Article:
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From: rwgk (rwgk_at_[hidden])
Date: 2002-03-07 15:45:12

--- In boost_at_y..., "David Abrahams" <david.abrahams_at_r...> wrote:
*** I wrote this last night before David wrote his other messages
but was not able to post earlier because of the unreliable
yahoo server.
I will follow David's suggestion and write a proposal
following my convictions.

From the paper:
> This definition is appropriate for local variables, but not
> for objects that are initialized as a result of executing
> expressions of the form T(), because the objects yielded by
> such expressions will be copied immediately, and should
> therefore have values that are assured of being copyable.

Why is this a problem for built-in types. Isn't it that we
are just copying bytes? I am thinking "no constructor, no
copy constructor, no destructor, no problem." What am I

Interesting to see how much back-and-forth there was.
However, the paper does not convince me that the global
optimum was found, only a domain-specific optimum: much of
the argumentation is based on addressing the particular
needs of certain applications. I view the examples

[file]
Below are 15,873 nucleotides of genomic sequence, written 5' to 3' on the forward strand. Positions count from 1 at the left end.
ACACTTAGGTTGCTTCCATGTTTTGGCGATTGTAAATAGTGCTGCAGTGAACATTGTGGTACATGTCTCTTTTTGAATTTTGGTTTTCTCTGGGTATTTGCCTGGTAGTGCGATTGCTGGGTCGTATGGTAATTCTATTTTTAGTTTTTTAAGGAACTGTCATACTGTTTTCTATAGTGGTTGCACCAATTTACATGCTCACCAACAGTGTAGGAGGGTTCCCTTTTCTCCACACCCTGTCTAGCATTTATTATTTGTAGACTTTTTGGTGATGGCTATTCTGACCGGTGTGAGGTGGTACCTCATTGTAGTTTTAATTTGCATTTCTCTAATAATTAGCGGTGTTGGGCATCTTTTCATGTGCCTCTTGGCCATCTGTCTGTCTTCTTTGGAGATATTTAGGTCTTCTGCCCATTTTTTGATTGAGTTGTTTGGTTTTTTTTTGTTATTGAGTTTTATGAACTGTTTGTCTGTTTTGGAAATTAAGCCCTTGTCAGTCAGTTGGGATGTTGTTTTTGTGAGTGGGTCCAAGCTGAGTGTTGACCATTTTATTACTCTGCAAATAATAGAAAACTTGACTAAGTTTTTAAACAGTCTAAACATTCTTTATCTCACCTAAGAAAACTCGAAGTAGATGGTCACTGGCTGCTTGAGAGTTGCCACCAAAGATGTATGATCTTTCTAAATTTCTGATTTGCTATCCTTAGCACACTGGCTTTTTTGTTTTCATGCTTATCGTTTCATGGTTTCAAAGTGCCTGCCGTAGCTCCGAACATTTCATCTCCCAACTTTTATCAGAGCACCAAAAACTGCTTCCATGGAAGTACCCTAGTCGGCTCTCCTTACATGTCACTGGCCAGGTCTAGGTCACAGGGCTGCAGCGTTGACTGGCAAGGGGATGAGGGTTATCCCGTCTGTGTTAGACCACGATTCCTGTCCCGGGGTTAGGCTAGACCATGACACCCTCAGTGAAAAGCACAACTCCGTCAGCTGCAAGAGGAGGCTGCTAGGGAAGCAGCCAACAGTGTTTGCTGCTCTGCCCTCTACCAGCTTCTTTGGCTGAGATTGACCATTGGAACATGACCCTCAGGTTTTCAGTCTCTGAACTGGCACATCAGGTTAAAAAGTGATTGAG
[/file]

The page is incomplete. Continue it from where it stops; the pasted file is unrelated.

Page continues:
(map<int, int>, struct Customer) as evidence of a strong
bias towards a certain domain. Not much attention is payed
to huge arrays of built-in types. Only here (where I think
the standard got it right):

> struct T {
> int x[100000];
> };
> Everyone agreed that
> T t;
> should not cause any initialization,

But vector<int>(100000), which is generally much more
useful, provides no facility to avoid the initialization?
This makes no sense at all. In my universe this "is too
much of a violation of the principle of least surprise."
Also, I cannot believe that an array package must be 120000
lines long (Blitz++), in part to make the implementation of
map<int, int> simpler.

However, it is clear that the rules are essentially carved
in stone and that any more criticism of the basic concepts
is futile. So what could be done to make C++ more suitable
for numeric applications? I see two areas that should be

1. The standard containers should provide a facility to
   avoid the initialization of the data if they meet
   certain conditions (such as is-a-POD or, more generally,

2. We need a predictable layout for certain non-POD types,
   foremost the topic of this thread (std::complex), but
   this would also be generally useful for applications
   that integrate C++ with e.g. C or Fortran, or, oops(!),
   assembler (as recommended by B. Stroustrup (see the the
   ublas front-page)).

That would be a great start.


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